The Look from Beyond: On Paul Klee's View on Art

Barbarić, Damir (2012) The Look from Beyond: On Paul Klee's View on Art. In: Paul Klee. Philosophical Vision: From Nature to Art. McMullen Museum of Art, Boston College, Boston, pp. 157-163. ISBN 978-1-892850-19-5

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In this essay the author tries to systematically summarize and present the basic theoretical thesis Paul Klee’s about the essence of art. If we extend far enough the original purpose of philosophy as the inquiry after first causes and origins, then it is not too bold to assert that Paul Klee was not only an artist, but also a philosopher. His early diaries, as well as his systematic lectures at the Bauhaus school, present a thinker who not only reflected on his own artistic production, but also did not shy away from posing and attempting to answer philosophical questions in a strict sense. Accordingly, it is quite justified, when he once his own intellectual endeavors describes as the study of sources. Klee was conscious of his closeness to philosophy. He knew that an artist must also be a poet, explorer of nature, philosopher. Klee came bit by bit to the conclusion that the artist was perhaps, without really wanting to be, a philosopher. Klee's deepest insight and the point of departure guiding all of his aesthetic thought expresses itself best in his oft-cited sentence that becoming is more important than being. This world view—for whose realization he fought ceaselessly throughout his life—is thoroughly dynamic. Both the imperceptible world of atoms, as well as the unfathomable totality of the universe, moves unceasingly. Only in between these two extremes, that is, on and around the earth, lays a region of relative rest, the static exception, indeed the exception comprising of human existence and its forms. Earthly beings, including humans, are only an episode within the whole constrained by the strict command of necessity. Captive in their earthly being to the necessity of the static imperative, humans are from the outset blind to the dynamism of the universe. They fall easy prey to the illusion that earthly static laws pertain to the world as a whole. They do not perceive that these laws rest on an accidental material happenstance of the otherwise omnipresent primordial movement and mistake their own earthboundness as a universal norm. With the entire energy of his art, Klee sets himself against this blind, cosmically forgetful adherence to the earth: As he says, this fate of boundness should not deter us from knowing that our existence could also be different, that there are regions where other laws are in force, and that we must find new symbols for these laws to reflect their more fluid mobility and more moveable localities.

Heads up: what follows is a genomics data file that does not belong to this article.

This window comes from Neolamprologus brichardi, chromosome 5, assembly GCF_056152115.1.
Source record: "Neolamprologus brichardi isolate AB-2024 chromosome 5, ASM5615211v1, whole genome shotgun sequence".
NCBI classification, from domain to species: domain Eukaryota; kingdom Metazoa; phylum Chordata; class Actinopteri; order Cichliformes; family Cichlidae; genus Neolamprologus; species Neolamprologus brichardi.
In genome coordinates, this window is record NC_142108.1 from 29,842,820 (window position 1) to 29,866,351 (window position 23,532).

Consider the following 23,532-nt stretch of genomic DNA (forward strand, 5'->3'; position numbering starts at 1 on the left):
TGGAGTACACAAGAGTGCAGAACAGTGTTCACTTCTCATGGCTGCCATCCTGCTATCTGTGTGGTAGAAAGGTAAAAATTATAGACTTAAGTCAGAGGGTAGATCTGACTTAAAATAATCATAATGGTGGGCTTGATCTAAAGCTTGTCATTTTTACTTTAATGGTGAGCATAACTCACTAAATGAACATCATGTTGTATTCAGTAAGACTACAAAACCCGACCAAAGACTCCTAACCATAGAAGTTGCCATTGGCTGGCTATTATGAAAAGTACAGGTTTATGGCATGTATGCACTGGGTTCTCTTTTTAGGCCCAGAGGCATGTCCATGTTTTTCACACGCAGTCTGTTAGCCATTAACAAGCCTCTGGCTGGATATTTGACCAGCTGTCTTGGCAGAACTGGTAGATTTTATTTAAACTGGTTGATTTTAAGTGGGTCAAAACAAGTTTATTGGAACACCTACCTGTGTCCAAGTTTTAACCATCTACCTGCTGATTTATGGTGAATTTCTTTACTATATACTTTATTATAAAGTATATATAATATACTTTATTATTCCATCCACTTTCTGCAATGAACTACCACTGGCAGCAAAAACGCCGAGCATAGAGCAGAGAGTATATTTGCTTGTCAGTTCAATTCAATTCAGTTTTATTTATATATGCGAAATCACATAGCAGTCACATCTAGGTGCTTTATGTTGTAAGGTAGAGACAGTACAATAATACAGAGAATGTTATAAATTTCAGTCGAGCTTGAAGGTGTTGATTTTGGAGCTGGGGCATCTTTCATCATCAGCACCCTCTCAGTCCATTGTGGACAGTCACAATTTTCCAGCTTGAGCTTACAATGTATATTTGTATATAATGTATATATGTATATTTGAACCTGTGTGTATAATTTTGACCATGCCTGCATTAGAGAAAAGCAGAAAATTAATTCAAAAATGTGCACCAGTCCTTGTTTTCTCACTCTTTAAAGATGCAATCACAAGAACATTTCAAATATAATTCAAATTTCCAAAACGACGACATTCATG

Item Type: Book Section
Subjects: B Philosophy. Psychology. Religion > B Philosophy (General)
Depositing User: Maja Šoštarić
Date Deposited: 13 Nov 2014 09:34
Last Modified: 20 Jan 2021 10:29

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